Your Social Media Fingerprint
Without your consent most major web platforms leak whether you are logged in. This allows any website to detect on which platforms you're signed up. Since there are lots of platforms with specific demographics an attacker could reason about your personality, too.
You are logged in to:
(or maybe you've disabled third party cookies, or you are using something like Privacy Badger?)
You are not logged in to:
For most web platforms there's a way to abuse the login mechanism to detect whether a user is logged in to that service.
Although this vulnerability is well known for several years most companies won't fix it.
The exploit is pretty simple and actually easy to fix. Let's look at facebook.com to get an idea of how it works:
How does the login redirect mechanism work?
At first we need to understand the login redirect mechanism. Say you're logged in and visit
Now if you open this URL in a private tab where you are not logged in, you will get redirected to the login screen with this URL:
nextparameter in the URL:
That's the URL we came from and it is used to redirect us back there once we've logged in.
But if we enter the login URL in a browser tab where we are already logged in, we get redirected without getting prompted to login. Therefore this URL returns:
- If logged in: the resource at the URL in the
- If logged out: the login screen
Bypass the Same Origin Policy
How does this URL help us? The Same Origin Policy prevents to read the results of this request from any other domain but https://facebook.com...
Well, the SOP is strict for HTML pages, but it allows to receive images from other origins! So if the resource in the
next parameter would be an image we could read it from our website. It can't be any image though. Facebook checks if the URL in the
next parameter starts with
https://facebook.com. So we need to find an image on facebook.com. Should be easy, right? Actually it isn't, because facebook hosts almost all images on their CDN servers under the domain
fbcdn.net. Though there is one image that you can find on almost every webserver: the good old
This is how our login URL looks like with the favicon as
It has a very interesting property:
- Logged in: returns the favicon image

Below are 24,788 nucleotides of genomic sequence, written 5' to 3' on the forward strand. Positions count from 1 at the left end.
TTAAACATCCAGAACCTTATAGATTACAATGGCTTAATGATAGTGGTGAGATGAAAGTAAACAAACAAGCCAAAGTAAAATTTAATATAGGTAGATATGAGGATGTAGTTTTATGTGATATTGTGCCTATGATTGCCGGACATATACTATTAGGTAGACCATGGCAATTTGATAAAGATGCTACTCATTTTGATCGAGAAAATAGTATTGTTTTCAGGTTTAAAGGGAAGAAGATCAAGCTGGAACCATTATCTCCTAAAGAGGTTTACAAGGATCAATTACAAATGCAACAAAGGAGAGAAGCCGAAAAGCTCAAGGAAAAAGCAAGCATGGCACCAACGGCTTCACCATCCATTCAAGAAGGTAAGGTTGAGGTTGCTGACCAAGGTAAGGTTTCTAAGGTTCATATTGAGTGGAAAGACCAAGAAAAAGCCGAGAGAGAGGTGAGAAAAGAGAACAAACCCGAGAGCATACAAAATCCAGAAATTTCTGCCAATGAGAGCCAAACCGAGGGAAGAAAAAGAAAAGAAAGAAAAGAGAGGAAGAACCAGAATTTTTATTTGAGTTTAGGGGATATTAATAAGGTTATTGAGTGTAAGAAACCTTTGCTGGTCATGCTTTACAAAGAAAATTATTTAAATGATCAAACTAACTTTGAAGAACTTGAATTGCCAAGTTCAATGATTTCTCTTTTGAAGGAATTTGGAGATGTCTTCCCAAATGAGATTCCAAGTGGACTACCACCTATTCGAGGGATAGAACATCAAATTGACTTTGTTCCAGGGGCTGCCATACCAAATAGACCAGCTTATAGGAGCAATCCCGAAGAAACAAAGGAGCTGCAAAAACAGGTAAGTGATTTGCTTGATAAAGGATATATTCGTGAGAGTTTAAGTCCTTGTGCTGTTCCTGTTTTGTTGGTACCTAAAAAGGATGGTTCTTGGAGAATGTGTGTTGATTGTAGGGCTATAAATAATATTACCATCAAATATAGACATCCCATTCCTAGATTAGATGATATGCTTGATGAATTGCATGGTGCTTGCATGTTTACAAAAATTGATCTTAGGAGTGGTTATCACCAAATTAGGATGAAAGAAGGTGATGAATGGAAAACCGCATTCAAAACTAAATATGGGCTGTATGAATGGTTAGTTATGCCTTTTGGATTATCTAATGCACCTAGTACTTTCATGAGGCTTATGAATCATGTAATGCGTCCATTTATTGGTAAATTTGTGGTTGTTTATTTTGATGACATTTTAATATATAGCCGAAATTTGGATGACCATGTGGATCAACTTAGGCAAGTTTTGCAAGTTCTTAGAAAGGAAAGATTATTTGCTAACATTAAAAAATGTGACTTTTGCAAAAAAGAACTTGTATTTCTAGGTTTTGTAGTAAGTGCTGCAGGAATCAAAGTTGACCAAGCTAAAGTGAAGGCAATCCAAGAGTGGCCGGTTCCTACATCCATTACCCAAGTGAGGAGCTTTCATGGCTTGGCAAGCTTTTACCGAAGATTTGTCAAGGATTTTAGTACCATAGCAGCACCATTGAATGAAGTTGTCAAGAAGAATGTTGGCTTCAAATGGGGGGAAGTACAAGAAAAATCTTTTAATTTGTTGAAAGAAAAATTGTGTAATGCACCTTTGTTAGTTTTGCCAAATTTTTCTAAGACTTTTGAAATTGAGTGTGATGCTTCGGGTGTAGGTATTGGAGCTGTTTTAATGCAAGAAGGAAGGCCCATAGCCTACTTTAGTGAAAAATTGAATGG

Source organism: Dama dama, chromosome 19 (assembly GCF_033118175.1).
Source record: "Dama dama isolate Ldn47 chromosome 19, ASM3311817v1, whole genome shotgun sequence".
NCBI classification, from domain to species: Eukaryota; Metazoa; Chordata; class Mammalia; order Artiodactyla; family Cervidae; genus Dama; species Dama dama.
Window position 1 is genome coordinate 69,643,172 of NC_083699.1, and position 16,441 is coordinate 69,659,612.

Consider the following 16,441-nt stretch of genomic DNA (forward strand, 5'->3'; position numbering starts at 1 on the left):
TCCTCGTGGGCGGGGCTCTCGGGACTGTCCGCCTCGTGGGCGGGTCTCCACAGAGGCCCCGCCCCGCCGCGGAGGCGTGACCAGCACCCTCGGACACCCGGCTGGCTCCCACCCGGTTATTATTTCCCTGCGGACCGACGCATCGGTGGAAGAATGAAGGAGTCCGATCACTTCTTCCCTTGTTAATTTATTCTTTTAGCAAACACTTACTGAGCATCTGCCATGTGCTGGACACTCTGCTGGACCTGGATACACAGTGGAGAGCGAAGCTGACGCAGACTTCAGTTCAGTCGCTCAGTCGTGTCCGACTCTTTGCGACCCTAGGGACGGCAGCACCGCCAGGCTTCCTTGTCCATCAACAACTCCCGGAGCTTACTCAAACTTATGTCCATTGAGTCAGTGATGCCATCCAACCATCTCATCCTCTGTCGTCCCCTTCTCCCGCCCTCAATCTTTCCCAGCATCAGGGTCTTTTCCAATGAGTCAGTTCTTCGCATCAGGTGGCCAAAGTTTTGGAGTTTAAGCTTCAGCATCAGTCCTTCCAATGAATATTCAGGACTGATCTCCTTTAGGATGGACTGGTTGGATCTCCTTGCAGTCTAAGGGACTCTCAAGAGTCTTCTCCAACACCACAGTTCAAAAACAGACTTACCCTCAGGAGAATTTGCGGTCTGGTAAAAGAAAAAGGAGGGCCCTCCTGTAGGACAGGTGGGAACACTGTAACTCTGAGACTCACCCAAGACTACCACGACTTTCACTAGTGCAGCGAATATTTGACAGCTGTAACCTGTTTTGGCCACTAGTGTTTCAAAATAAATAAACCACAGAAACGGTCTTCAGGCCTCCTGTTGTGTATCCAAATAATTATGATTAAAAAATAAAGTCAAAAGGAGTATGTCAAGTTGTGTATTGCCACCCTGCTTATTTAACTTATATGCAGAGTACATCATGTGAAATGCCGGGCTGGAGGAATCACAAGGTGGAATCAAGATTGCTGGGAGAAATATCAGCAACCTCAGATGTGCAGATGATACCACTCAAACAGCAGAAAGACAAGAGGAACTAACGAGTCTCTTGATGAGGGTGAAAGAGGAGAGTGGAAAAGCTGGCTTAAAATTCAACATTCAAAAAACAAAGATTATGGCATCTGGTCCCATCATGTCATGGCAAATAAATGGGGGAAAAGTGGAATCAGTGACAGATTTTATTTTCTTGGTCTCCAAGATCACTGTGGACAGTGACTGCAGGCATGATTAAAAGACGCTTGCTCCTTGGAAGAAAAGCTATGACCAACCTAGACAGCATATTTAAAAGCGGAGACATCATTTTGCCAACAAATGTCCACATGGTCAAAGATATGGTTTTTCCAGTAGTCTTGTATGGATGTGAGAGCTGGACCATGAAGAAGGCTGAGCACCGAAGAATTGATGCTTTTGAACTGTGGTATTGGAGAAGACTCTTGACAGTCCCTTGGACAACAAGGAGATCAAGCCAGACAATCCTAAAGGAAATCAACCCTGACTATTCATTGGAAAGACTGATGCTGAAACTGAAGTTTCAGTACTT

- Logged out: returns the HTML of the login page
We can use this URL in an
<img> tag in our website:
- Logged in: receives the favicon image, will load it successfully, and the
onLoadcallback will be fired.
- Logged out: receives the HTML of the login screen, will fail to load it as an image, and the
onErrorcallback will be fired.
<img onload="alert('logged in to fb')" onerror="alert('not logged in to fb')" src="https://www.facebook.com/login.php?next=https%3A%2F%2Fwww.facebook.com%2Ffavicon.ico">
This mechanism works for almost all major web platforms, because they all have a redirect parameter in their login endpoint and they need to host their favicon on their domain (bc of browser compatibility, and of the technical debt of the former lack of standards).
- 2016/10/07: Instagram removed the favicon from their root domain and host their favicon on their CDN now.
- 2016/10/14: Stackoverflow has fixed the issue.
- 2016/10/14: It looks like Firefox has fixed the issue at least for the major networks with their default tracking protection blacklist (The blacklist comes from https://disconnect.me/).
Console screenshot of the errors when visting socialmedia-leak with current Firefox: Though it probably still works for all platforms where you don't see a broken image instead of a logo.
- 2016/10/14: Netflix now just redirects to the main browse page regardless of the redirect in the URL.
- 2017/11/29: Flickr has fixed the issue, too.
First of all: disable third party cookies.
Help to solve the issue!
The companies won't fix the issue, because the risk for their own service is relatively low. Though so many platforms are vulnerable to this, it becomes a real privacy issue. Please help to raise awareness to push the companies to fix the issue.
- Share this demo on Twitter
- Share this demo on Facebook
- Share this demo on Google+
- Share this demo via Whatsapp
- Star this project on Github
If you find more web platforms that are vulnerable to this attack, please file an issue to add it. The more complete this list is, the bigger the issue and the higher the pressure for platforms to fix it.
If you like this page maybe you like my other works, too:
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- Webkay: A demonstration of all the personal information your browser is leaking.
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- Web Security Quiz: Test your knowledge with OWASP exam questions
- Capira: Interactive Learning Videos
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